Projects can receive a base tax credit of $10,000 per new job created, up to an annual program cap of $10 million. Individual projects are subject to an annual cap of $500,000. Bonuses are available for projects that meet additional policy goals.

PPE Manufacturing Tax Credits that exceed the amount a taxpayer owes shall be treated as a refundable overpayment. A PPE Manufacturing Tax Credit for new or retained jobs will not apply if the taxpayer is receiving a tax credit incentive award for the same jobs under the Emerge Program.


To receive tax credits through the PPE Manufacturing Tax Credit Program, a project must:

  • Manufacture PPE, such as coveralls, face shields, gloves, gowns, masks, respirators, safeguard equipment and other equipment designed to protect the wearer from the spread of infection or illness.
  • Create a minimum number of new jobs.
  • Meet a minimum investment threshold for new construction or the improvement or fit-out of existing facilities.
  • Be located in an approved redevelopment or rehabilitation area, Smart Growth Area or facility engaged in a research collaboration or an apprenticeship or pre-apprenticeship program with a New Jersey educational institution or in a large, long-vacant building.


The Emerge NJ Program grants awards to taxpayers that meet minimum thresholds and other investment requirements in targeted areas and industries.

The annual nonrefundable income tax credit ranges from $500 to $8,000 per new job created for up to seven years. In certain circumstances, projects involving large-scale job retention may also qualify. The tax credits can be sold when taxpayers have insufficient tax liability to offset.

New Jersey recently updated the law setting forth new requirements for eligible program applicants to demonstrate that the new and retained full-time jobs at the qualified business facility are subject to 80 percent or more of New Jersey withholding tax.


The New Jersey Angel Investor Tax Credit Program establishes tax credits against corporate business or gross income taxes based on a qualified investment in a New Jersey emerging technology business or in a qualified venture fund for the purposes of stimulating investment.

Investors can receive a tax credit in an amount equal to 20-25 percent of the qualified investment. The qualified investment cannot exceed $500,000.

The program has been expanded to include investments in a “qualified venture fund” that invests a minimum of 50 percent of its funds in New Jersey-based businesses.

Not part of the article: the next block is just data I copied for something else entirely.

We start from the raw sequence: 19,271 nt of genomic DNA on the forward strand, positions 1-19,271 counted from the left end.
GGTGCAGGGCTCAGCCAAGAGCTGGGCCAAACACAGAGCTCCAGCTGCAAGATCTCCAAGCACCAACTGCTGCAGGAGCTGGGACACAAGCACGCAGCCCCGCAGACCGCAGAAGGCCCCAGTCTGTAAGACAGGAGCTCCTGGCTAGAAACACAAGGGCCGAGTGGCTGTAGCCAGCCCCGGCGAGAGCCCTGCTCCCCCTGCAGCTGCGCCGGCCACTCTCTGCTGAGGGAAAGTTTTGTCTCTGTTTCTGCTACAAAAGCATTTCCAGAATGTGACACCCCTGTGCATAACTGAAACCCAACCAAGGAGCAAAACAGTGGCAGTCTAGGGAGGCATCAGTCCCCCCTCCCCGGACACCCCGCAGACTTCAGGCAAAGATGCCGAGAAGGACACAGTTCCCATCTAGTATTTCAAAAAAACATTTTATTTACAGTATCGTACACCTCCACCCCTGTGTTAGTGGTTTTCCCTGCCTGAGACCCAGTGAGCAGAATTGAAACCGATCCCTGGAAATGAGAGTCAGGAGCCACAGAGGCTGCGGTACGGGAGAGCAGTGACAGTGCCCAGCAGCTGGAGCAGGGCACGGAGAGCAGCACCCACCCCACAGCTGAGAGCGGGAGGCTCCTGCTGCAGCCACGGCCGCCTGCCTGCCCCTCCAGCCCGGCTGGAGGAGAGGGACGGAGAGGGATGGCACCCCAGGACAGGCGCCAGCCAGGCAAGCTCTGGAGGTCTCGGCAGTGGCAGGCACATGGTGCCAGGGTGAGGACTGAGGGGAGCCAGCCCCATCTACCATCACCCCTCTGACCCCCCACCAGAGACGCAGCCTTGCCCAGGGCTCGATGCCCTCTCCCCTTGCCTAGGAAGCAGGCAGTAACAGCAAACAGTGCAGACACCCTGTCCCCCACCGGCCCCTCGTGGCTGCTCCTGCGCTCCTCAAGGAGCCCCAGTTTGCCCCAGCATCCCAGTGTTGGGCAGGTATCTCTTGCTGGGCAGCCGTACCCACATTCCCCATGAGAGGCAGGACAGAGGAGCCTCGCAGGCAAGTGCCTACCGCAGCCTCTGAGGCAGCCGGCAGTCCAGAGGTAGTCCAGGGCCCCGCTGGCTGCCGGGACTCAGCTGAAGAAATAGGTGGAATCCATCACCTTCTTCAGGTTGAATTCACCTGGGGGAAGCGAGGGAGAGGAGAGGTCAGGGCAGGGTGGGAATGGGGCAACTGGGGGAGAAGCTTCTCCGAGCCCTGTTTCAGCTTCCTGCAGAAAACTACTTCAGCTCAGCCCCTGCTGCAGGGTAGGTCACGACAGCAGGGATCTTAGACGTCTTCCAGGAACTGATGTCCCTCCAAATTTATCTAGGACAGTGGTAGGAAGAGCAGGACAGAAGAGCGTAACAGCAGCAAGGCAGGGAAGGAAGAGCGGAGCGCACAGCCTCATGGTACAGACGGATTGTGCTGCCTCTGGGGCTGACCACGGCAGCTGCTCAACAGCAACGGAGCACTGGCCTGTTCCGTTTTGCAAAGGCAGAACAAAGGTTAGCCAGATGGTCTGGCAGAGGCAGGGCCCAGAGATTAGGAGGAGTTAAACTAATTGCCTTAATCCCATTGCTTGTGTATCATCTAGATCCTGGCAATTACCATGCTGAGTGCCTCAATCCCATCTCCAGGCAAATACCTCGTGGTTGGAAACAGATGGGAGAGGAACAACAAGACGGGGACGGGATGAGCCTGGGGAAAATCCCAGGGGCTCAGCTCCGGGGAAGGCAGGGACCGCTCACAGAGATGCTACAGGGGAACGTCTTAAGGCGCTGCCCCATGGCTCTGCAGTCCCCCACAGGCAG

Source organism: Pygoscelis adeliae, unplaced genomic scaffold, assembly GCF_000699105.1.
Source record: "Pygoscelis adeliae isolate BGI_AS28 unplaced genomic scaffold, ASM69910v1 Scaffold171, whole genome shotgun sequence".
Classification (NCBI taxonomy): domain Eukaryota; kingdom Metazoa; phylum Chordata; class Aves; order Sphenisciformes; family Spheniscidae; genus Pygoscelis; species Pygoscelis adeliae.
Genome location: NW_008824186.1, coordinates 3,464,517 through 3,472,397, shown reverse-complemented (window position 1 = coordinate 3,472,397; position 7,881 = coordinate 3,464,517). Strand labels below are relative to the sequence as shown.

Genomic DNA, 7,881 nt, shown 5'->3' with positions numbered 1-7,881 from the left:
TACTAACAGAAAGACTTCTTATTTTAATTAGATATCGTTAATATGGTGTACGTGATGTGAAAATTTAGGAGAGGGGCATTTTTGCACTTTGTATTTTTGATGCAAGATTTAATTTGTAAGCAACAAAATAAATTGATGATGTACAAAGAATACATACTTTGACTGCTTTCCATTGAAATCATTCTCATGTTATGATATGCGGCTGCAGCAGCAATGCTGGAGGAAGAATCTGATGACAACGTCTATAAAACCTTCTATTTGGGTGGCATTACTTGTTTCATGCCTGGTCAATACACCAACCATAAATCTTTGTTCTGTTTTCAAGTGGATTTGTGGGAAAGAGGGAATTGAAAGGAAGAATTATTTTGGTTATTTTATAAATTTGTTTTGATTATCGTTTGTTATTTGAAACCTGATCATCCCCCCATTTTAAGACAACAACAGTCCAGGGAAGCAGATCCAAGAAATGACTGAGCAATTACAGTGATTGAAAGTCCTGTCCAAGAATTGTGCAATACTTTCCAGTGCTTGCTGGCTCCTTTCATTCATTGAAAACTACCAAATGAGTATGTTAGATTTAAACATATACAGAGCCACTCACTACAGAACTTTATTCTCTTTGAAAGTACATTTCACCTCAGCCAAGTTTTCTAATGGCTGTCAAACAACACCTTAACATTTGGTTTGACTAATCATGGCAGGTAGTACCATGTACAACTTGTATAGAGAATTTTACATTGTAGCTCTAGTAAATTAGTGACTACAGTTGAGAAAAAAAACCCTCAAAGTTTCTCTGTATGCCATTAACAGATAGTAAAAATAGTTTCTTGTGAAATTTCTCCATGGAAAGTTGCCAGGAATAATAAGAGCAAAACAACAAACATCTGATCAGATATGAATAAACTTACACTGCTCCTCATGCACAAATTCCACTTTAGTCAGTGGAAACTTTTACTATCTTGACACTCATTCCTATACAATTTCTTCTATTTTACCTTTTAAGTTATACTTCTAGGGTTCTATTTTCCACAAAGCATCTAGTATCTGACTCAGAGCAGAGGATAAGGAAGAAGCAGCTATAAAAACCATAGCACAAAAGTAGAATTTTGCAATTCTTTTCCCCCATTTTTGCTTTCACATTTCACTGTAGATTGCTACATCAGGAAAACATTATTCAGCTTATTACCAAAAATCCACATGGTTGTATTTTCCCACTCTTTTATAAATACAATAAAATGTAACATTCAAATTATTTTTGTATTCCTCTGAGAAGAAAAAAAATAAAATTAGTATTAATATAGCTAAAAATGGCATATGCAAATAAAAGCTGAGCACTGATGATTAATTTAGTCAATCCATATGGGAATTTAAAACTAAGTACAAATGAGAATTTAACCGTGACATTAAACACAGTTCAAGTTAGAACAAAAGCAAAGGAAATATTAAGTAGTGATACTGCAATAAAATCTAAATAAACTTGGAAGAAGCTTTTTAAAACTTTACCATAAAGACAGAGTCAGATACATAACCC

Employees have to spend only 60 percent of their time in state to qualify for certain tax breaks, an acknowledgment of long-term changes in the workforce due to the pandemic. (Qualified employees were previously required to spend 80 percent of their time in New Jersey.)

Plus, $350 million in tax credits previously allocated to two major economic incentive programs will now be allocated to offshore wind projects.

The state’s film and digital media tax credit was increased to 35 percent of qualified film production expenses. Credits can be claimed until July 1, 2034.


New York recently announced the launch of the Pandemic Recovery and Restart Program. The program, the purpose of which is to help certain industries that suffered economic harm due to COVID-19, includes the Restaurant Return-To-Work (RRTW) tax credit and the New York City Musical and Theatrical Production (NYCMTP) tax credit.

The RRTW provides for a $5,000 (up to $50,000) credit for eligible small business food and beverage businesses that are increasing employment. 

The NYCMTP provides a credit of 25 percent of qualified production expenditures (capped at $1.5-$3 million) for eligible businesses principally engaged in the production of a qualified musical or theatrical production to be performed in a qualified New York City production facility. 


On June 23, 2021, Governor John Bel Edwards signed two bills establishing certain tax credits to encourage the hiring of people facing barriers to entry into the workforce.


This provides a non-refundable income tax credit of up to $2,500 per eligible re-entrant (i.e., an inmate or former inmate eligible to participate in a work-release program) to businesses that hire participants in certain work-release programs. The credit is available only once for each eligible re-entrant. The credit can be claimed against Louisiana income or franchise tax for the tax period in which the credit is earned. Unused credit can be carried forward for up to five years.

The credit applies to the employment of eligible re-entrants with a release date occurring on or after Jan. 1, 2021, and it sunsets June 30, 2027.


This provides a non-refundable credit against the corporate income or franchise tax for businesses hiring eligible youths on or after July 1, 2021. The credit equals $1,250 per hire in a full-time position and $750 per hire in a part-time position. The business will earn the credit in the year in which the eligible youth completes the third consecutive month of work.

The unused credit can be carried forward for up to five years. The credit sunsets on December 31, 2025.


This provides a non-refundable credit that can be claimed against the corporate income or franchise tax for businesses that employ apprentices, effective for taxable periods beginning after December 31, 2021. The credit equals $1.25 per hour of employment for each eligible apprentice employed for a minimum of 250 hours during the tax period, up to $1,250 per year.

Unused credits may be carried forward for five years. No credit will be granted after December 31, 2028.

This article was originally published on August 27, 2021, on the Marcum website